© Torben Eskerod
Jens-Martin Eriksen
By Marianne Ping Huang
When Jens-Martin Eriksen (b.1955) made his debut with Nani in 1985, the novel about the death of the punk girl Nana warranted attention, both for its subject of violence and death and for the author’s distinctive and promising prose style. Since his debut Eriksen has, in seven more novels – and also in film scripts, prose monologues and short stories – continued to challenge conventional thinking and has brought new life to the Danish novel.

In the early part of his work, Jens-Martin Eriksen narrows his focus towards a Beckettian white space, a development that in 1990 reached its climax with the novel Den hvide væg. Thereafter the focus is widened towards narrative and debate, most clearly with the 1997 novel Vinter ved daggry, a militia soldier’s account of his participation in a genocide. But cutting across this movement one finds strong, general themes; in particular, the manner in which memory marks human beings and the need to give voice to the most difficult memories, to tell of life’s pain. In the same way Eriksen’s prose can be recognized from first to last by its thudding and grinding rhythm.

In Jim og jeg (1989) we find memory and narrative treated in the image of a double – a motif that will recur in Eriksen’s novels. The title figure ‘Jim-and-I’ is a pair of boyhood chums, and their friendship almost makes them into Siamese twins, even though Jim is the sailor who gets all the adventures and the pretty girl, while ‘I’ works in the shipyard back home, dreaming of all the things Jim can and does do. Characteristically for Jens-Martin Eriksen’s mastery of the novel, the pain is not portrayed in a realistic description. On the other hand, it is channelled into the language that the first person narrator tries to give the story of Jim and himself.

In Den hvide væg the narrator is also haunted by terrifying experiences. He lies on the outermost edge of his memory and his life – on a boat-bridge in the town of his childhood and tries to attain clarity about an early capsized life, marked by incest and parricide. The novel, which is Jens-Martin Eriksen’s most radical experiment with language and form, is an almost disintegrated narrative, permeated by grotesque and surreal scenes, in which the man who is telling the story tries to reproduce the memory he cannot have had as a child, namely his conception during his father’s rape of his older sister. Den hvide væg concludes that part of Eriksen’s work in which the victim and the victim’s language are displayed and thereby raise a resistance to the submission to pain.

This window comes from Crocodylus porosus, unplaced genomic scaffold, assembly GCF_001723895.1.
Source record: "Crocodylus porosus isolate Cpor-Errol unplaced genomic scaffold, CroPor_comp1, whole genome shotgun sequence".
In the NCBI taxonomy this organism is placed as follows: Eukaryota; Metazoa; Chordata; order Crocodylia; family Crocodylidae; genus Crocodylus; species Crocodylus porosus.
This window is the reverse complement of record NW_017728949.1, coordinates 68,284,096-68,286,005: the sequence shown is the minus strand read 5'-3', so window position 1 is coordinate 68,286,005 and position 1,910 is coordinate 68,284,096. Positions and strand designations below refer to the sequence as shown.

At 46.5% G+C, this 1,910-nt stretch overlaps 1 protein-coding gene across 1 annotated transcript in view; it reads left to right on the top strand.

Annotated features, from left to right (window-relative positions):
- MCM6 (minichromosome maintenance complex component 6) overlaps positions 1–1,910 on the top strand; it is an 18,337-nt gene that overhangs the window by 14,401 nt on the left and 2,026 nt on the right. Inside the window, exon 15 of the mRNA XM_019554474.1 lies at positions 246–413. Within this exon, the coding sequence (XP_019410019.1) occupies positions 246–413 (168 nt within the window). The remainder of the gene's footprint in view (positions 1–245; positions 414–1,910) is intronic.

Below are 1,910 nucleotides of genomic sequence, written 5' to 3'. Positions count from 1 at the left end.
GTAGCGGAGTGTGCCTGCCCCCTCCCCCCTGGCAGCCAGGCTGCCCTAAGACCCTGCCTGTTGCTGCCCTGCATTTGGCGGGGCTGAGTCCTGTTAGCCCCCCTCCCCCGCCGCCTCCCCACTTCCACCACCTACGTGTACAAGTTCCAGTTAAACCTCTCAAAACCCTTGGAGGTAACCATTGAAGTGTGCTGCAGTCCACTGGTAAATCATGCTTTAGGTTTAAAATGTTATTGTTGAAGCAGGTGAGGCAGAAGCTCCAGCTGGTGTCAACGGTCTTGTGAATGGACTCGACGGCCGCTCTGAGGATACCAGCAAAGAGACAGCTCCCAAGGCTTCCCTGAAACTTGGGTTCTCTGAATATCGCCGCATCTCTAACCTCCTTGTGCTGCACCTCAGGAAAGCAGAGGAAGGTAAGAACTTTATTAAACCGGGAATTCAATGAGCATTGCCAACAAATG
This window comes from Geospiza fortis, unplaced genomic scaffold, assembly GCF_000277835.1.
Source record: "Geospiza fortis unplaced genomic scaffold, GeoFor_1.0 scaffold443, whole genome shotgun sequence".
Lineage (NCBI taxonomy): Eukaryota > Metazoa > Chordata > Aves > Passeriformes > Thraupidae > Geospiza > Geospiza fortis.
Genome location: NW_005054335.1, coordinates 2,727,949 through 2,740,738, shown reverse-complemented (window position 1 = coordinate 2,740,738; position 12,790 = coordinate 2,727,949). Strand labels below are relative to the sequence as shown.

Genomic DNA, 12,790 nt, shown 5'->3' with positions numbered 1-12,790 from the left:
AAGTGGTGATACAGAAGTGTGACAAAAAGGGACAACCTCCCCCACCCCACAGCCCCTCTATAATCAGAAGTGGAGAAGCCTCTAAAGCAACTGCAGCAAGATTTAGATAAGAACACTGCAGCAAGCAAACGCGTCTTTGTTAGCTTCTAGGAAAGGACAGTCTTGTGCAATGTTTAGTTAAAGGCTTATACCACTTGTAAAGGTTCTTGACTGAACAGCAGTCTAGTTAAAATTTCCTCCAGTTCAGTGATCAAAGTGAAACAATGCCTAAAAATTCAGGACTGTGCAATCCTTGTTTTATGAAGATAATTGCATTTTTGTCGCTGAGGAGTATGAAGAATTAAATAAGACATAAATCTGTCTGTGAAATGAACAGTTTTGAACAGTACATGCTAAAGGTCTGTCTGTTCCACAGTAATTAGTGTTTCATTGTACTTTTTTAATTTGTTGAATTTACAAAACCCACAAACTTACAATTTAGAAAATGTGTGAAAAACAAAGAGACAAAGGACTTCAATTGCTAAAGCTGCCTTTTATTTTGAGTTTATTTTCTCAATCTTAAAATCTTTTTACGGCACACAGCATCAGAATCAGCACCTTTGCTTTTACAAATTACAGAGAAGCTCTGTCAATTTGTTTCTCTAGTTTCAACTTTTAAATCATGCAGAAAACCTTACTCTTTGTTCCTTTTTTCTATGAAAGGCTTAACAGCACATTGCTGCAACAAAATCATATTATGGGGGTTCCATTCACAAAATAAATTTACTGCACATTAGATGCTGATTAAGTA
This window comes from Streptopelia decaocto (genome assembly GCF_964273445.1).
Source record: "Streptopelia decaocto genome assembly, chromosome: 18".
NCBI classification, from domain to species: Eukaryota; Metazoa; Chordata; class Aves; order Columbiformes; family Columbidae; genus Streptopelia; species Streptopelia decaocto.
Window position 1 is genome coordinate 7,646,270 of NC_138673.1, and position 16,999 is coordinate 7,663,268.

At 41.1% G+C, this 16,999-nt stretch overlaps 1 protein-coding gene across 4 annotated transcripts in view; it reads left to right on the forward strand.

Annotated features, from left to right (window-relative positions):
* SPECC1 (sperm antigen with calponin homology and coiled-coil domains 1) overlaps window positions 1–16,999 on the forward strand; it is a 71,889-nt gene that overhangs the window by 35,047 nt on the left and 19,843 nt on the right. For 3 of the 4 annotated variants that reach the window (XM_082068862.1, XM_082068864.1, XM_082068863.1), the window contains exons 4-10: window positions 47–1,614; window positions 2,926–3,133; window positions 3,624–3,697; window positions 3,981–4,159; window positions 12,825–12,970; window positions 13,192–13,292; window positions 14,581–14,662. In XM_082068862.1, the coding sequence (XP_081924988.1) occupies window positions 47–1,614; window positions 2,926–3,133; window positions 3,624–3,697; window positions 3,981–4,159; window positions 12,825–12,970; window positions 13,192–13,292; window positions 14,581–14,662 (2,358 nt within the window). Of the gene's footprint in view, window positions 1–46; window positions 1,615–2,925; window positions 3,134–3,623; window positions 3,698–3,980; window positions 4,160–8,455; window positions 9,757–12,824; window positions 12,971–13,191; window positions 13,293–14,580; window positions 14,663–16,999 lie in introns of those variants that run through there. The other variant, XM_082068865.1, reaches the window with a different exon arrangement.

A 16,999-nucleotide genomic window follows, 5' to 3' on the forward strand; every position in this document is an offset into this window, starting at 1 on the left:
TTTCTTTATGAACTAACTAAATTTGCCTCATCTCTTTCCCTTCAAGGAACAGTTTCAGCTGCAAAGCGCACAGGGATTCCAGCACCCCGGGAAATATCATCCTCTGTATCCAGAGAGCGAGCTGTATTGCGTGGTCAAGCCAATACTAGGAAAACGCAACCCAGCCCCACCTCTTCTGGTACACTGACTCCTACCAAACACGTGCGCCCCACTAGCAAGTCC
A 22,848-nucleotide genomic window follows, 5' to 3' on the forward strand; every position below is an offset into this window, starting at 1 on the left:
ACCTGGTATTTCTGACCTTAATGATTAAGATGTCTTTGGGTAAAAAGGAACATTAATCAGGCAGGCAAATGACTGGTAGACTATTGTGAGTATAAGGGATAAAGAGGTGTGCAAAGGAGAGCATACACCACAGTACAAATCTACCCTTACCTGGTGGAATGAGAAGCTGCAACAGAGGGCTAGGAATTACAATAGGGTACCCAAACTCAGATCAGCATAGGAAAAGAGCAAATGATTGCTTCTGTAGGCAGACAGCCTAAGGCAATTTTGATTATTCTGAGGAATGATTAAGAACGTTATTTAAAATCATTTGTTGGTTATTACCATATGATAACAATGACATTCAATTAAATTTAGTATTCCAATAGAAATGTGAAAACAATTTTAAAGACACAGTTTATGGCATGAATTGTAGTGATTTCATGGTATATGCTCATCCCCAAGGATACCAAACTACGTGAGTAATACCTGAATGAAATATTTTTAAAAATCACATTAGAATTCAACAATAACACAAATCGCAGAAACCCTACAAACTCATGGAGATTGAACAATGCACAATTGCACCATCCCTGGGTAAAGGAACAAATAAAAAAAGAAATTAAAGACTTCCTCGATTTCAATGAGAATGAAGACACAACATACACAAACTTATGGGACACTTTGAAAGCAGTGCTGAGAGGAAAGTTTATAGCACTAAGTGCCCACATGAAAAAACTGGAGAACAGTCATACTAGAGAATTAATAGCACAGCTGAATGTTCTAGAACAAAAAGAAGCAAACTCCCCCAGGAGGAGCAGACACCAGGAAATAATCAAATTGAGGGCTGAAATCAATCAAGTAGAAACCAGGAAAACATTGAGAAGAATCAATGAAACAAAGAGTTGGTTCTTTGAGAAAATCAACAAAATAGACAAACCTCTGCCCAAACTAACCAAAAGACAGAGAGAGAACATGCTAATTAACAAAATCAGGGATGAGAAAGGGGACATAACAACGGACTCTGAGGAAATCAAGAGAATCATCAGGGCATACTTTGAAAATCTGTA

In the two novels that follow, De uforsonlige and Memoire, both published in 1992, the narrators are active practitioners of the art of narration, even though they are tormented by shocking experiences – more rapes, incests, more suspicious scenes in the bosom of the family. But now the narrative is a mode of liquidating the past and beginning a kind of life again. De uforsonlige is a dialogue novel between two narrators, Alex and Monika, who in the course of a single night stage each other’s worst experiences in a linguistic and erotic excess. Memoire resumes the Beckettian  aspect of Den hvide væg and is like it one of Jens-Martin Eriksen’s most outstanding novels. Unlike Den hvide væg, however, Memoire is divided into several large narratives – seven in all – which together constitute a modern artist novel.

In Vinter ved daggry Jens-Martin Eriksen again takes up the narrative as a theme of liberation. Here one will recognize Eriksen’s ability to turn the inhuman into a dense and emphatic language. Vinter ved daggry paints the portrait of an ordinary person who because of habits and sins of omission that do not distinguish him greatly from the average newspaper reader and television viewer, is caught in the role of executioner. The novel is also a tightly-packed description of the cold, abstract and dehumanised language of war, which circumscribes a landscape inhabited by peasants and traders in co-ordinates, and where executions by a shot in the back of the neck over a mass grave are called ‘to finish up’.

Inspired by Samuel Beckett, Louis-Ferdinand Céline and Thomas Bernhard, Jens-Martin Eriksen is a great interpreter of the modern novel’s settling of accounts with the painful, the repulsive and the barbaric.

Translated by David McDuff

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